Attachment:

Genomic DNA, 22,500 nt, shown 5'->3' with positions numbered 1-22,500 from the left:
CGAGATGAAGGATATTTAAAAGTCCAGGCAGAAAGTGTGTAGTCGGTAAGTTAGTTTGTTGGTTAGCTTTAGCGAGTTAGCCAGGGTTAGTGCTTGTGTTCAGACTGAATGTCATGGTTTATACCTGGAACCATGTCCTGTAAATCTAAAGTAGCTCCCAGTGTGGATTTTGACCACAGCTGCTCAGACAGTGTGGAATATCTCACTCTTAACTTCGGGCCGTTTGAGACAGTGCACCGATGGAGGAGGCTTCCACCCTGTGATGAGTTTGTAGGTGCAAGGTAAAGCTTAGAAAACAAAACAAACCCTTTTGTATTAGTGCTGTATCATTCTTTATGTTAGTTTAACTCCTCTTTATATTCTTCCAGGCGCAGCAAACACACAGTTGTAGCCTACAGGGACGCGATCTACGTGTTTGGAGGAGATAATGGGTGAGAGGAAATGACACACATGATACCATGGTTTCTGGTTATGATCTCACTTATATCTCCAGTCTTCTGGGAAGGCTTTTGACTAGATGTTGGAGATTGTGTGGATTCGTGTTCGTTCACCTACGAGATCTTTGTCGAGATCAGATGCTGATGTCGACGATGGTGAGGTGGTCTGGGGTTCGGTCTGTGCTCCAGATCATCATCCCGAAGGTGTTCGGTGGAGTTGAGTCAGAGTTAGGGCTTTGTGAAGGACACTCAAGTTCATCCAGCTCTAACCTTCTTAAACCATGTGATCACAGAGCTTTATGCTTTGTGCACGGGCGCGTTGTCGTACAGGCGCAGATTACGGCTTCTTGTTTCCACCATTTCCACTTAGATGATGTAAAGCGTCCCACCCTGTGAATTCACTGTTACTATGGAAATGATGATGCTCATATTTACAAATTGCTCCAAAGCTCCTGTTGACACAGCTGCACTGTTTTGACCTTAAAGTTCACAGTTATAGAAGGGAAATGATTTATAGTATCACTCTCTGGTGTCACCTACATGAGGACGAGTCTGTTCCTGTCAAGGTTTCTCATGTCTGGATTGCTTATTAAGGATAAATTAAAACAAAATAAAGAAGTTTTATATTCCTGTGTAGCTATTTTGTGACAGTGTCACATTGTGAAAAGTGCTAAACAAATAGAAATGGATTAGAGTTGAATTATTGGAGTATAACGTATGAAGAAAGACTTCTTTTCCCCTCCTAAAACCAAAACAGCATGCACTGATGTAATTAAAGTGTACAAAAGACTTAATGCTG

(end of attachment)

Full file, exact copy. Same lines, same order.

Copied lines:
Genomic DNA, 22,500 nt, shown 5'->3' with positions numbered 1-22,500 from the left:
CGAGATGAAGGATATTTAAAAGTCCAGGCAGAAAGTGTGTAGTCGGTAAGTTAGTTTGTTGGTTAGCTTTAGCGAGTTAGCCAGGGTTAGTGCTTGTGTTCAGACTGAATGTCATGGTTTATACCTGGAACCATGTCCTGTAAATCTAAAGTAGCTCCCAGTGTGGATTTTGACCACAGCTGCTCAGACAGTGTGGAATATCTCACTCTTAACTTCGGGCCGTTTGAGACAGTGCACCGATGGAGGAGGCTTCCACCCTGTGATGAGTTTGTAGGTGCAAGGTAAAGCTTAGAAAACAAAACAAACCCTTTTGTATTAGTGCTGTATCATTCTTTATGTTAGTTTAACTCCTCTTTATATTCTTCCAGGCGCAGCAAACACACAGTTGTAGCCTACAGGGACGCGATCTACGTGTTTGGAGGAGATAATGGGTGAGAGGAAATGACACACATGATACCATGGTTTCTGGTTATGATCTCACTTATATCTCCAGTCTTCTGGGAAGGCTTTTGACTAGATGTTGGAGATTGTGTGGATTCGTGTTCGTTCACCTACGAGATCTTTGTCGAGATCAGATGCTGATGTCGACGATGGTGAGGTGGTCTGGGGTTCGGTCTGTGCTCCAGATCATCATCCCGAAGGTGTTCGGTGGAGTTGAGTCAGAGTTAGGGCTTTGTGAAGGACACTCAAGTTCATCCAGCTCTAACCTTCTTAAACCATGTGATCACAGAGCTTTATGCTTTGTGCACGGGCGCGTTGTCGTACAGGCGCAGATTACGGCTTCTTGTTTCCACCATTTCCACTTAGATGATGTAAAGCGTCCCACCCTGTGAATTCACTGTTACTATGGAAATGATGATGCTCATATTTACAAATTGCTCCAAAGCTCCTGTTGACACAGCTGCACTGTTTTGACCTTAAAGTTCACAGTTATAGAAGGGAAATGATTTATAGTATCACTCTCTGGTGTCACCTACATGAGGACGAGTCTGTTCCTGTCAAGGTTTCTCATGTCTGGATTGCTTATTAAGGATAAATTAAAACAAAATAAAGAAGTTTTATATTCCTGTGTAGCTATTTTGTGACAGTGTCACATTGTGAAAAGTGCTAAACAAATAGAAATGGATTAGAGTTGAATTATTGGAGTATAACGTATGAAGAAAGACTTCTTTTCCCCTCCTAAAACCAAAACAGCATGCACTGATGTAATTAAAGTGTACAAAAGACTTAATGCTG